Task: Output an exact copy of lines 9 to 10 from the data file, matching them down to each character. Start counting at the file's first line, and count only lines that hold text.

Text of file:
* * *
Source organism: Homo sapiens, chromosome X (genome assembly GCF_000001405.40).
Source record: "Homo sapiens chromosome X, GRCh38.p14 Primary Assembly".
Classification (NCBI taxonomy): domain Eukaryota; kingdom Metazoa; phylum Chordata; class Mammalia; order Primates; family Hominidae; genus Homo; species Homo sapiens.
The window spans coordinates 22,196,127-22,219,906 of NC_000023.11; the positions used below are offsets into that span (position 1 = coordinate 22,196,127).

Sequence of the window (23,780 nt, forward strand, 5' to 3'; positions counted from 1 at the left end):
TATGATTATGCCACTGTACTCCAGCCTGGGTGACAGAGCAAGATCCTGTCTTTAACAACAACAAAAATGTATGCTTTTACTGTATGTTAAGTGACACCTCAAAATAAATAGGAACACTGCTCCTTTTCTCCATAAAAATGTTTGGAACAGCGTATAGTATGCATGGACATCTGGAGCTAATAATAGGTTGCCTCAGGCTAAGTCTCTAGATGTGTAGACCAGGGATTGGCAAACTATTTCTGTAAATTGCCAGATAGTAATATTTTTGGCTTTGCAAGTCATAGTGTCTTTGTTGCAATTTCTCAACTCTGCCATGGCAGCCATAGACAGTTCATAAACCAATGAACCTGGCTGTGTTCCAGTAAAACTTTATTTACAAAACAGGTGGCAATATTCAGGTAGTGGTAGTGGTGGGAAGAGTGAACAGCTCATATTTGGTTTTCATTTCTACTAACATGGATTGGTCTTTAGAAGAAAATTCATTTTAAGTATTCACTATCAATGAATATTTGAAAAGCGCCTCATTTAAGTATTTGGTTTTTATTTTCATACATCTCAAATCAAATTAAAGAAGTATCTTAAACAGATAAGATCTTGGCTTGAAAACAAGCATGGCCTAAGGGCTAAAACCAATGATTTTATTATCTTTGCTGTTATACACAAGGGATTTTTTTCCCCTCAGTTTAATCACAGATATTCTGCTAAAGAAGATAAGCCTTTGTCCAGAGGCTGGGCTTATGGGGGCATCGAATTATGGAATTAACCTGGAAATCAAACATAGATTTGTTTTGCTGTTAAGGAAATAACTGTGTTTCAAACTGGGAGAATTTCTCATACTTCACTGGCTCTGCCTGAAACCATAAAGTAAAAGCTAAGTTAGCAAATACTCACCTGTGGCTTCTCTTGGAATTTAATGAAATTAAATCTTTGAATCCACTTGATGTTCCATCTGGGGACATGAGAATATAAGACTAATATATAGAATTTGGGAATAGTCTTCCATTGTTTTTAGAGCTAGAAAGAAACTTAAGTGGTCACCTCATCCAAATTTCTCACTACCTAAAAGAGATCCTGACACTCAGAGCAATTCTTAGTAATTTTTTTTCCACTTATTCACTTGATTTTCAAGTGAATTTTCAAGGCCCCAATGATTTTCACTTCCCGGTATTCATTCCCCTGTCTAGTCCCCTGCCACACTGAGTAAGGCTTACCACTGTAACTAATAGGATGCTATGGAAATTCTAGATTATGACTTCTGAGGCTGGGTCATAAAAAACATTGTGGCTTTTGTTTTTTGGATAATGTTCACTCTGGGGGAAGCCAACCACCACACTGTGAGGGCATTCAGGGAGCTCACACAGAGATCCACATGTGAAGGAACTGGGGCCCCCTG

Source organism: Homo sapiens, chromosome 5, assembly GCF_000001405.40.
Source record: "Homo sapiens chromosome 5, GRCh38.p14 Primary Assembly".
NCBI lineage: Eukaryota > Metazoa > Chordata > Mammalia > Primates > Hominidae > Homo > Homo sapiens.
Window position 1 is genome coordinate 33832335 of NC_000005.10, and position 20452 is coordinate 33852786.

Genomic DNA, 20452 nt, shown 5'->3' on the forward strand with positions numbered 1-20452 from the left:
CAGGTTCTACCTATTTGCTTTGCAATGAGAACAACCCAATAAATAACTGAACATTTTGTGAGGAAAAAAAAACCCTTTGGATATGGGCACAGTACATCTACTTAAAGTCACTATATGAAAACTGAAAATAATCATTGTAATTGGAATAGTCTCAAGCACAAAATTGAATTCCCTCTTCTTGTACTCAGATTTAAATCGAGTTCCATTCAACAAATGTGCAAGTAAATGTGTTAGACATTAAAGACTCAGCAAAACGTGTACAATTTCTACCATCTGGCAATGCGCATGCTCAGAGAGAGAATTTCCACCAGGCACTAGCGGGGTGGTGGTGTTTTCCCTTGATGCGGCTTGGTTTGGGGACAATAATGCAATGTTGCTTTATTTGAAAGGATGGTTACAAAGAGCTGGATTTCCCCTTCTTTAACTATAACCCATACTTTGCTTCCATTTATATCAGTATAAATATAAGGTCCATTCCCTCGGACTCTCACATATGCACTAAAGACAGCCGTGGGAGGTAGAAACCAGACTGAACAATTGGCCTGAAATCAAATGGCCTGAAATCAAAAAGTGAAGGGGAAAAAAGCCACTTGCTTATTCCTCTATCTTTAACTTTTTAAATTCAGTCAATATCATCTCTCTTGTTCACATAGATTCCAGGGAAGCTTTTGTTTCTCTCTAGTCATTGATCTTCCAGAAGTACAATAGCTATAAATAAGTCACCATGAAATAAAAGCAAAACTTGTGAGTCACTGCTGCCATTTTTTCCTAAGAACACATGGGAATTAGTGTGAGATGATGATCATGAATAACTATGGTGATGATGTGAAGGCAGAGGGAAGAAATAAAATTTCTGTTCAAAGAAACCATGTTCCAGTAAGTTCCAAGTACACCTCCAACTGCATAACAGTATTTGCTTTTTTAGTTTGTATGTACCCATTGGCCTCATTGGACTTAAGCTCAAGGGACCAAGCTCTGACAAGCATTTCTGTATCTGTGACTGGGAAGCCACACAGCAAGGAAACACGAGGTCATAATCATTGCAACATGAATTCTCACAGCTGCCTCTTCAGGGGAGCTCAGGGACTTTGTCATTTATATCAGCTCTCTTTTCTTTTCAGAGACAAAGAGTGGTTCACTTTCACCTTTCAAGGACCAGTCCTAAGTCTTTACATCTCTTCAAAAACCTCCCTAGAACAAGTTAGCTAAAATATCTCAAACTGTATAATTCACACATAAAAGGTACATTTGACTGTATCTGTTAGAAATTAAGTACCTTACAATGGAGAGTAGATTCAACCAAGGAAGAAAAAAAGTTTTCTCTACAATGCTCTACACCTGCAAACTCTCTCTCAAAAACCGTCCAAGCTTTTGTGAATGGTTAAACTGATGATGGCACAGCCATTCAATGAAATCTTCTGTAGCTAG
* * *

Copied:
NCBI lineage: Eukaryota > Metazoa > Chordata > Mammalia > Primates > Hominidae > Homo > Homo sapiens.
Window position 1 is genome coordinate 33832335 of NC_000005.10, and position 20452 is coordinate 33852786.